That regulatory apparatus is nothing short of staggering. As of now, 10,535 pages of final Obamacare regulations have been published in the Federal Register, including 110 final regulations that deal solely with the bill’s implementation.
CNS News attempted to ask three Democrat officials if they had read the regulations. Sen. Charles Schumer (D-NY) refused to answer. Rep. Henry Waxman (D-CA) asked, “Is it important that I read it?” before angrily dismissing the inquiry as a "propaganda question." Sen. Ben Cardin (D-MD) contended that "we have read the regulations of interest, the ones, the areas that we are involved with, we’ve had inquiries about, we have read those regulations."
Thus like ObamaCare itself, Americans will once again be forced to endure the overbearing hubris of Democrats who believe that learning the details of how these regulations affect their constituents is beneath their dignity.
On the other hand, American people's dignity may already be at risk. A Minnesota insurance broker searching for information regarding the implementation of Obamacare instead received a document containing the names, Social Security numbers and other personal information belonging to more than 2,400 his fellow Minnesotans. “The more I thought about it, the more troubled I was,” said insurance agent Jim Koester. “What if this had fallen into the wrong hands? It’s scary."
It gets scarier. An ABC News report reveals that even before the law was implemented, scam artists posing as government representatives conned Americans into giving up personal information over the phone. It further noted the government itself was "playing a dangerous game of chicken" with regard to keeping information safe due in large part to the same kind of "glitches" the administration is dismissing as insignificant in the signup process.
That lax attitude also extends to the administration's Navigator program. The administration spent $67 million signing up 100 organizations to provide navigators for the signup process, even as it ignored letters from Congressmen and state attorneys general critical of the program's privacy standards. Moreover, the navigators themselves won't be required to pass background checks, obtain a license or carry liability insurance. Nor does the program hold anyone liable for data security breaches. As the website Legal Insurrection contends, such weak oversight could result in another Edward Snowden-like security breach, exposing millions of Americans' personal health information to whoever wishes to access it.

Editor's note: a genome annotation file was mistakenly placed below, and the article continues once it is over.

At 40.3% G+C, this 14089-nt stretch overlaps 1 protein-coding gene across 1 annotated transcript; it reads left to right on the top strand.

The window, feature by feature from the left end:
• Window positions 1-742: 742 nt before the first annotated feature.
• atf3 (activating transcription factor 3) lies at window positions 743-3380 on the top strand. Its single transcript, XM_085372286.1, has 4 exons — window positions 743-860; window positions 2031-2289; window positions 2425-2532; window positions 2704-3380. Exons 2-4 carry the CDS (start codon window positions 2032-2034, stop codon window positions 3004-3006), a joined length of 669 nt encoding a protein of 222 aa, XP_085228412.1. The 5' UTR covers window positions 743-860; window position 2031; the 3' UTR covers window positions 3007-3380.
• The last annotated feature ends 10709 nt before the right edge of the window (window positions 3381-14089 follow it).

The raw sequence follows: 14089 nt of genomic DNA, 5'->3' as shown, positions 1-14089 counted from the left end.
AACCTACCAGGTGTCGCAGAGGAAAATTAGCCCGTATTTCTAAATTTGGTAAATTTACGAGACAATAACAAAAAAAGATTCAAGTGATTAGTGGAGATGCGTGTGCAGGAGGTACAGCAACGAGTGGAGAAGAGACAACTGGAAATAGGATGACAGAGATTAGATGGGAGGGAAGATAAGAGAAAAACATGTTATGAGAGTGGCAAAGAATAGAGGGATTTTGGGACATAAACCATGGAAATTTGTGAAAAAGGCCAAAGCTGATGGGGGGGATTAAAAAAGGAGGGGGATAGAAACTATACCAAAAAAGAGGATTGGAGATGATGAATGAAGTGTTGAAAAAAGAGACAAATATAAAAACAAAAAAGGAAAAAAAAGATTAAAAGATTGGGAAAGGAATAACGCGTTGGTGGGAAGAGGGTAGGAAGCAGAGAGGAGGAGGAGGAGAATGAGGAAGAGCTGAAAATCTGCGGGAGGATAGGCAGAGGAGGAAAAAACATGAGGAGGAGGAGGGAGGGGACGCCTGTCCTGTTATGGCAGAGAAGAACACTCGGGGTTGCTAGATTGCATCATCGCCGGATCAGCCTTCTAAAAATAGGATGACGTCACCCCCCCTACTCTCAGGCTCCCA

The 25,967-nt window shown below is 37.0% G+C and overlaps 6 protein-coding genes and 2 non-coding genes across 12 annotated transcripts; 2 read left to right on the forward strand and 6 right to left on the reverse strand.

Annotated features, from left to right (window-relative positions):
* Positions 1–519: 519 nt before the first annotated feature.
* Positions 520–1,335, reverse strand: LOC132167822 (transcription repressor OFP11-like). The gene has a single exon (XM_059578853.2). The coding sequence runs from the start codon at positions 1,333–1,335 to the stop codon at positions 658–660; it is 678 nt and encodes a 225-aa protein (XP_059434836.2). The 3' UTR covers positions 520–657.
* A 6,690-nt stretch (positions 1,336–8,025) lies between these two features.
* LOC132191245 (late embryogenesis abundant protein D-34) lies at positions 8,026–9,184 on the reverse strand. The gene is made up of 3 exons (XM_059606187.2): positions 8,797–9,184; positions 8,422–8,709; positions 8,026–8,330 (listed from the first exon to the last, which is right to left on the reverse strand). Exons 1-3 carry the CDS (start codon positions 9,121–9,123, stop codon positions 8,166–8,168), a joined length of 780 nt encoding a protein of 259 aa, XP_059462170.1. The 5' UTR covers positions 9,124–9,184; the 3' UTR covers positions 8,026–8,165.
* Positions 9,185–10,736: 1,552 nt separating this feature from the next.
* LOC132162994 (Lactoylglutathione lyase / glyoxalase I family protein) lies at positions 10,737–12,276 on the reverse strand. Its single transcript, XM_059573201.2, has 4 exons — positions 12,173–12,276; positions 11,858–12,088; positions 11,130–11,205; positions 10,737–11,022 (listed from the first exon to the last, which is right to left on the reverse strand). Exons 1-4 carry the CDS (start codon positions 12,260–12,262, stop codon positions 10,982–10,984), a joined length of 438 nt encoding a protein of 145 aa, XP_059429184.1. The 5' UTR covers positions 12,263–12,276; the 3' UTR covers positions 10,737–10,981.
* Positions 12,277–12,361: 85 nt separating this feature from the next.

Lee Tien, a senior staff attorney with the Electronic Frontier Foundation echoes those concerns, noting that the provision in ObamaCare requiring medical providers to switch from paper patient charts to electronic records is outpacing the implementation of security measures that would prevent pharmaceutical companies and other non-medical entities from using the information for commercial purposes. “Like any other kind of customer data, it gets bought and sold and you have no idea where it went," Tien said.
Steve Vinsik, a vice president and cyber security expert with Unisys, warns that the ability to hack patient records runs the risk of taking identity fraud to entirely different level. "If my credit card information is compromised, I can get a new credit card and change that information," he said. "I can't change my Social Security number. I can't change my birth date or medical history."
Nor can the Obama administration change the reality that ObamaCare remains as unpopular as ever. An NBC News/Wall Street Journal poll taken the day before the exchanges opened revealed that 44 percent of respondents think the law is a bad idea, while only 31 percent like it. When asked if the law will have a negative or positive impact on the country's health-care system, negative impact prevailed by a 45 percent to 23 percent margin.
Yet amidst all the chaos and uncertainty, a bit of unintentional humor came to light as well. It seems that the letter substitutions for the official number HHS wants Americans to dial when seeking a healthcare provider spells 1-800-F**KYO.
Unfortunately, when the laughter dies down, that may be American's ultimate assessment of a healthcare law that has all the earmarks of another giant and unaffordable bureaucratic nightmare. A nightmare in which the number of uninsured Americans never falls below 30 million over the next decade, according to the CBO. Nothing says train wreck better than that.